• The U.S. agricultural sector can also bring its expertise in internet and digital innovations to help the growing demand in India for technology that can help to modernize and streamline several aspects of India’s agriculture value chains.

    India-US Relations

    • About:
      • India and the US share values of democracy, rule of law, human rights, religious freedom that bind the countries together.
    • Bilateral engagement:
      • India and the United States enjoy a comprehensive global strategic  partnership covering almost all areas of human endeavour, driven by  shared democratic values, convergence of interests on a range of issues,  and vibrant people-to-people contacts.
      • Regular exchanges at the leadership-level have been an integral  element of the expanding bilateral engagement.
      • Despite COVID-19 pandemic, India-U.S. cooperation witnessed  intense engagement under various bilateral dialogue mechanisms in a wide  range of areas including defence, security, health, trade, economic, science  & technology, energy and people-to-people ties.
    • Defence and Security: 
      • India-US defence cooperation is based on “New Framework for IndiaUS Defence Cooperation”, which was renewed for a period of ten years in  2015. 
      • In 2016, the defence relationship was designated as a Major  Defence Partnership (MDP). 
        • The MDP recognizes a shared desire to build  a comprehensive, enduring and mutually beneficial defence partnership. 
      • Several defence agreements (BECA, LEMOA, COMCASA) have been signed in recent years. 
      • Bilateral military exercises (Vajra Prahar, Yudh Prayas) and defence exchanges are important  aspects of deepening military-to-military cooperation.
    • Quad: 
      • The four Quad partners (India, Japan, United States & Australia) first formed a “Core Group” in 2004, to swiftly mobilise aid during the joint response to the 2004 Tsunami. Since 2017, Quad engagements have increased and intensified.
    • Counter Terrorism Cooperation:
      • Cooperation in counter-terrorism has seen considerable progress with information exchange, operational cooperation and sharing of counterterrorism technology and equipment. India-U.S. Joint Working Group on  Counter-Terrorism oversees the expanding CT cooperation.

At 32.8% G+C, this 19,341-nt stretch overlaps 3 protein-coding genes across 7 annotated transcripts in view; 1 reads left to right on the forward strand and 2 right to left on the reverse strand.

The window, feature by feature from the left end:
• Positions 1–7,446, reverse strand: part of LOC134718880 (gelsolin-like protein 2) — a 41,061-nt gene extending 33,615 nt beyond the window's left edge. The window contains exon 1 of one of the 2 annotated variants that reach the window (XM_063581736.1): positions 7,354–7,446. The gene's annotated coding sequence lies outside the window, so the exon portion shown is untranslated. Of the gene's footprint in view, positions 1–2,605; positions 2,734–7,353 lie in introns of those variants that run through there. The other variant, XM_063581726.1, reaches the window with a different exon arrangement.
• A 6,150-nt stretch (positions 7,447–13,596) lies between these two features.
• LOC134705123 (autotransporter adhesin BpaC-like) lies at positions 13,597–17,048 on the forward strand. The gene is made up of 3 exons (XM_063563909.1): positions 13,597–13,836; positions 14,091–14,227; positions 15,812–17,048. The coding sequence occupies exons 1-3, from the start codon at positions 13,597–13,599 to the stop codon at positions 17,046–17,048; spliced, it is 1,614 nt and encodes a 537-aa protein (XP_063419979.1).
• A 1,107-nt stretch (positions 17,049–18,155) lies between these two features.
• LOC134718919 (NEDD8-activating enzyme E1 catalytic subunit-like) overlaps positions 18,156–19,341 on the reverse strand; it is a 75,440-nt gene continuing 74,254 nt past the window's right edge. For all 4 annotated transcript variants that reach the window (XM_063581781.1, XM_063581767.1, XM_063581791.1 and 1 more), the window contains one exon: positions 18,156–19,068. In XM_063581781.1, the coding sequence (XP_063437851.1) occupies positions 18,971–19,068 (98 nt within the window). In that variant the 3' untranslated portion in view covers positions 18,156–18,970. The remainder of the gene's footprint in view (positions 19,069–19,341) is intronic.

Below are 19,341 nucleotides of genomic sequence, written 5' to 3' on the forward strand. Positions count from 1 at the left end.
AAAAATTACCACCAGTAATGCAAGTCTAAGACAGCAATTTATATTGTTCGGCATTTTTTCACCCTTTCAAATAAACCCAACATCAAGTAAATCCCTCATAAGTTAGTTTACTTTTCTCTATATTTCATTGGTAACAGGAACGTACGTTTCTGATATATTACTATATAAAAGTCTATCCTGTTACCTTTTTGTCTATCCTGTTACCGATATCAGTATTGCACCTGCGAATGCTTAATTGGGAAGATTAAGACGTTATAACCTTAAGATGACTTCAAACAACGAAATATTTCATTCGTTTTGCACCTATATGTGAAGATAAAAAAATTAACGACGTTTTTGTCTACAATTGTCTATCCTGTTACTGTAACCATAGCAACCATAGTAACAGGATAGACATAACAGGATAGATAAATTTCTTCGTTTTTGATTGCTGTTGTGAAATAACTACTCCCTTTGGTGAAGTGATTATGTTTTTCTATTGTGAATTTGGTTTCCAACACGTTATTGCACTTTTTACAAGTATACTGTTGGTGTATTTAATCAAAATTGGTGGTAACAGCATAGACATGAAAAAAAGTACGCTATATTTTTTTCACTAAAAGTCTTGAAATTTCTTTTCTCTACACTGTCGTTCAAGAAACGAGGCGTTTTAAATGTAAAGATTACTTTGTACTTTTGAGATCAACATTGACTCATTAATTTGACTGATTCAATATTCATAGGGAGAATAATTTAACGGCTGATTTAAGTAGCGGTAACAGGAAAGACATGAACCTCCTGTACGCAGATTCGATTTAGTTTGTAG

• Cyber Security Cooperation:
      • The India-US Cyber Framework signed in September 2016, provides for expanding cooperation in the cyber domain.
    • Trade & Economic Relations: 
      • The rapidly expanding trade and commercial linkages form an important component of the multi-faceted partnership between India and the United States. 
      • The U.S. is India’s second largest trading partner and a major destination for our exports of goods and services. 
      • Bilateral trade in goods and services stood at US$ 146 billion in 2019.
      • During the financial year 2020-21, India received the highest ever foreign direct investment amounting to USD 81.72 billion, as per data published by the Ministry of Commerce and Industry, Government of India. 
      • The US replaced Mauritius as the second largest source of foreign direct investment into India during 2020-21 with inflows of USD 13.82 billion. 
      • The US is one of the top 5 investment destinations for Indian FDI.
    • Energy sector:
      • India and the US have a strong bilateral partnership in the energy sector.
      • In 2010, bilateral Energy Dialogue was launched. 
    • Science and Technology:
      • India-US cooperation in Science and Technology is multi-faceted and has been growing steadily under the framework of the India-US Science and Technology Cooperation Agreement signed in October 2005, which was renewed for a period of ten years in September 2019.
      • ISRO and NASA are working together to realise a joint microwave remote sensing satellite for Earth observation, named NASA ISRO Synthetic Aperture Radar (NISAR). 
    • Education partnership: 
      • It is an important pillar of India-US ties and both the countries share strong linkages and history of higher education collaborations.
      • The United States Educational Foundation in India (USEFI) was set up after a bilateral agreement on education exchange was signed between India and the US on February 2, 1950